Changing flight altitudes avoids the formation of climate-damaging contrails

14 Dec, 2023

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Aircraft engines emit soot particles. These act as condensation nuclei for small supercooled water droplets, which immediately freeze into ice crystals and become visible as contrails in the sky. Credit: © DLR. All rights reserved

Aircraft engines emit soot particles. These act as condensation nuclei for small supercooled water droplets, which immediately freeze into ice crystals and become visible as contrails in the sky. Credit: © DLR. All rights reserved

An international research team has successfully demonstrated that long-lasting contrails can be avoided by adjusting flight altitudes.

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The German Aerospace Center (Deutsches Zentrum für Luft- und Raumfahrt; DLR) and the EUROCONTROL Maastricht Upper Area Control Centre (MUAC) have jointly demonstrated that long-lasting contrails can be avoided by slightly changing flight altitudes. The procedure that was tested is an important step towards significantly reducing the climate impact of aviation in the long term. The results have now been published in the journal 'Meteorologische Zeitschrift' (in English).

In 2021, there was considerably less air traffic than in previous years due to the COVID-19 pandemic. A research team led by Robert Sausen from the DLR Institute of Atmospheric Physics and Rüdiger Ehrmanntraut from MUAC used this situation for analyses in the upper airspace over north-west Germany and the Benelux countries.

The 'avoidance' procedure was used every alternate day, when the weather forecast for the flight altitudes used by regular air traffic suggested that long-lasting contrails would form. The flights were diverted up or down by 2000 feet (approximately 660 metres). The researchers then used satellite images to check whether or not long-lasting contrails had formed. The flights on the days when air traffic was not subject to the procedure served as a reference. The research team was able to show that long-lasting contrails occurred less frequently.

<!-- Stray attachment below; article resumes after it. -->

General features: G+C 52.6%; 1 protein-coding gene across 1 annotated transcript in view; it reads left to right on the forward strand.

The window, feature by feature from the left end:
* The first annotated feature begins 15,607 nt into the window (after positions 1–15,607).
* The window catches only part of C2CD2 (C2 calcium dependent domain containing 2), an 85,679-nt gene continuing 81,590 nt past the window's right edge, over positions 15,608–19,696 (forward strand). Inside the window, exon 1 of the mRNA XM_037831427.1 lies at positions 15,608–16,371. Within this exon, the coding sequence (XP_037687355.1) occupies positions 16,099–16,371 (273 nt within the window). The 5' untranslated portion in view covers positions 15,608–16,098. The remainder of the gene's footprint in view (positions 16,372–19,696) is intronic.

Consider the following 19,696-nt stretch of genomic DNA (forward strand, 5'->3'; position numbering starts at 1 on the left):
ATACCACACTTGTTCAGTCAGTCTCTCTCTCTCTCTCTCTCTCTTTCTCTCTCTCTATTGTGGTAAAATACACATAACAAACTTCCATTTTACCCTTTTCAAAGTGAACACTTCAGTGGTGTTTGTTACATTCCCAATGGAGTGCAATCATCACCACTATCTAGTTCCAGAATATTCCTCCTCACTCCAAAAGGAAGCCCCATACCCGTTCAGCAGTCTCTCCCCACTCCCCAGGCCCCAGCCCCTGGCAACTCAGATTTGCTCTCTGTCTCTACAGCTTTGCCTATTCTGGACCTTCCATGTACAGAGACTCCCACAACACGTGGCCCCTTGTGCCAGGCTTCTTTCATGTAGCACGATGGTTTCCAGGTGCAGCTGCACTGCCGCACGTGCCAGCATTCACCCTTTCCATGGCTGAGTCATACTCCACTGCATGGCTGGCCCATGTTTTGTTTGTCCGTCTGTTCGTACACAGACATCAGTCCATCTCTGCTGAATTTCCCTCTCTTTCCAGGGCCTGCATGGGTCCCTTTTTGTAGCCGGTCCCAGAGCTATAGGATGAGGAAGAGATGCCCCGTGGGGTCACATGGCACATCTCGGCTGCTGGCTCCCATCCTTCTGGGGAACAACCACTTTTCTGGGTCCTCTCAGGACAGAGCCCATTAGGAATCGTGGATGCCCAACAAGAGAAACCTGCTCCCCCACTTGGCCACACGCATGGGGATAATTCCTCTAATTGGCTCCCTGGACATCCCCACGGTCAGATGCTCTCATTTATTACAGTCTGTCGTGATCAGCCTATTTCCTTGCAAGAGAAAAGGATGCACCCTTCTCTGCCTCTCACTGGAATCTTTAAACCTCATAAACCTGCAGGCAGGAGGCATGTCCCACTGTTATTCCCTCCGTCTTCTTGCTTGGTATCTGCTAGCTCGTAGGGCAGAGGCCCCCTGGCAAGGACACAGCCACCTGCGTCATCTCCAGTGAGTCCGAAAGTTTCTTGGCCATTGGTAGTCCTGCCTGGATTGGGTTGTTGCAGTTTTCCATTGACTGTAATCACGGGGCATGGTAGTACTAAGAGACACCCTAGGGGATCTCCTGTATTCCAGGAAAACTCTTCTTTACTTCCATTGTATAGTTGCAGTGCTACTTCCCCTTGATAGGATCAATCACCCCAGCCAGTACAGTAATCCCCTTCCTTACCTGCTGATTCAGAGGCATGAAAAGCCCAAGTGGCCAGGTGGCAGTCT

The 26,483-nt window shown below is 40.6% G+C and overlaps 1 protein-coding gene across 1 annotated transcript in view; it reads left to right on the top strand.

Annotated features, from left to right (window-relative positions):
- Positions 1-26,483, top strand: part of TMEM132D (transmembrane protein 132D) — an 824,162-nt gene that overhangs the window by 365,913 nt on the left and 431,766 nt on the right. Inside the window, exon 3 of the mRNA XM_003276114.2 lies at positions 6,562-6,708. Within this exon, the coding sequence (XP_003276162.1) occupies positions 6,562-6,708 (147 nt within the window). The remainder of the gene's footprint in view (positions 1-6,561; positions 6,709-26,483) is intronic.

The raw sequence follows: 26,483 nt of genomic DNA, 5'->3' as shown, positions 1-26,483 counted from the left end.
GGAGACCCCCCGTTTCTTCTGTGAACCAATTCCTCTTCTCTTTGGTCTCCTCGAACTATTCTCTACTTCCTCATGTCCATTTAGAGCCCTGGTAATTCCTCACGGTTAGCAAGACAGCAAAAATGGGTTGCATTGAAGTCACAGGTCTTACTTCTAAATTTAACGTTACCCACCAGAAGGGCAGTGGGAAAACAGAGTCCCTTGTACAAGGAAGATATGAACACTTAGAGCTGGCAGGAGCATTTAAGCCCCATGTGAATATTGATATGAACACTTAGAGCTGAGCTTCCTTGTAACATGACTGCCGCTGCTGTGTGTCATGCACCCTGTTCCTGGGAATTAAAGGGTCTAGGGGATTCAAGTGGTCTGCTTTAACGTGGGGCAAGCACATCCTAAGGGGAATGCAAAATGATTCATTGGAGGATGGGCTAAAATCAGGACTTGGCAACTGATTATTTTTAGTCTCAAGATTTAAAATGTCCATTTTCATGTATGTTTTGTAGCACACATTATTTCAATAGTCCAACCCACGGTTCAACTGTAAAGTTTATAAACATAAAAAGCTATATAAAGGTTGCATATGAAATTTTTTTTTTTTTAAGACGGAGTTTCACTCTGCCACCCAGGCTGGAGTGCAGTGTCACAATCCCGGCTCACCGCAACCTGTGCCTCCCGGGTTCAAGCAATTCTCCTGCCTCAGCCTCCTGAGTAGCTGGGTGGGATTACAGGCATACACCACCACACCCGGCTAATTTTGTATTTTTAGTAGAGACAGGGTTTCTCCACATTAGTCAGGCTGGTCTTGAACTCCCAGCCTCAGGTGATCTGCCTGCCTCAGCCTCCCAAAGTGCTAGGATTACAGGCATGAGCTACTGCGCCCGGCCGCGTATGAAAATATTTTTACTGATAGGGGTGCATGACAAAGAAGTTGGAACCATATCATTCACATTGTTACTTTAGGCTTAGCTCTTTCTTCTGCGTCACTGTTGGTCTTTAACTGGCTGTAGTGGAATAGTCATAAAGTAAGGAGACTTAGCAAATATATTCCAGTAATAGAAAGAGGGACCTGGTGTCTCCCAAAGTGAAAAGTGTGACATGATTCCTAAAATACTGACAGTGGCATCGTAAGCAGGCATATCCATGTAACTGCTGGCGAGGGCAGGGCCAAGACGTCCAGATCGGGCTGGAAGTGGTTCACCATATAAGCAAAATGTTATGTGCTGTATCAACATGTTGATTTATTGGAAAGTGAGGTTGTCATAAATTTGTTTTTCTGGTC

Avoiding the climate impact of contrails

The overall climate impact of aviation is significantly greater than its carbon dioxide emissions alone. This is due to what are referred to as non-carbon-dioxide effects. These are comparatively large in the case of air transport. The reason for this is that aircraft usually emit at altitudes where their emissions have a different effect than on the ground and have a particularly large climate impact. The non-carbon-dioxide effects of air transport include, in particular, contrails and contrail cirrus – that is, ice clouds. The non-carbon-dioxide effects of aviation can have both a warming and a cooling effect, with the warming effect predominating. As they only have short atmospheric lifetimes compared to carbon dioxide, the effects are not evenly distributed in the atmosphere. Their effect on the climate therefore depends heavily on numerous parameters – geographical location, altitude, time of emission, position of the Sun and weather conditions. This opens up the possibility of reducing the climate impact of aviation by choosing suitable flight routes and altitudes (referred to as climate-optimised flight trajectories). However, the use of climate-optimised flight trajectories generally leads to increased carbon dioxide emissions. As such, the optimised flight trajectories must be selected in such a way that the overall climate impact of the flight in question is reduced.

Important prerequisites for the possible introduction of such climate-optimised flight trajectories include:

  • The climate impact of individual flights must be able to be predicted so reliably by the weather services that a diversion of air traffic actually leads to a reduction in the climate impact.
  • The climate impact of non-carbon-dioxide effects must be integrated into the operational tools and processes for planning flight trajectories. This requires a system that calculates the climate impact of a flight with sufficient accuracy within the time available for flight planning.
  • When flights are rerouted in higher airspace, it must be ensured that authorised air traffic can continue to be handled safely, in an orderly way and without delays, because taking climate aspects into account when selecting trajectories can lead to capacity bottlenecks in the airspace.

In contrast to the other non-carbon-dioxide effects, in the case of long-lasting contrails it is possible to control whether more or fewer contrails are formed. This requires sophisticated statistical methods. The DLR and EUROCONTROL/MUAC team used this to prove that the avoidance of long-lasting contrails actually works in real air traffic. This is a successful step on the way to climate-friendly air transport.

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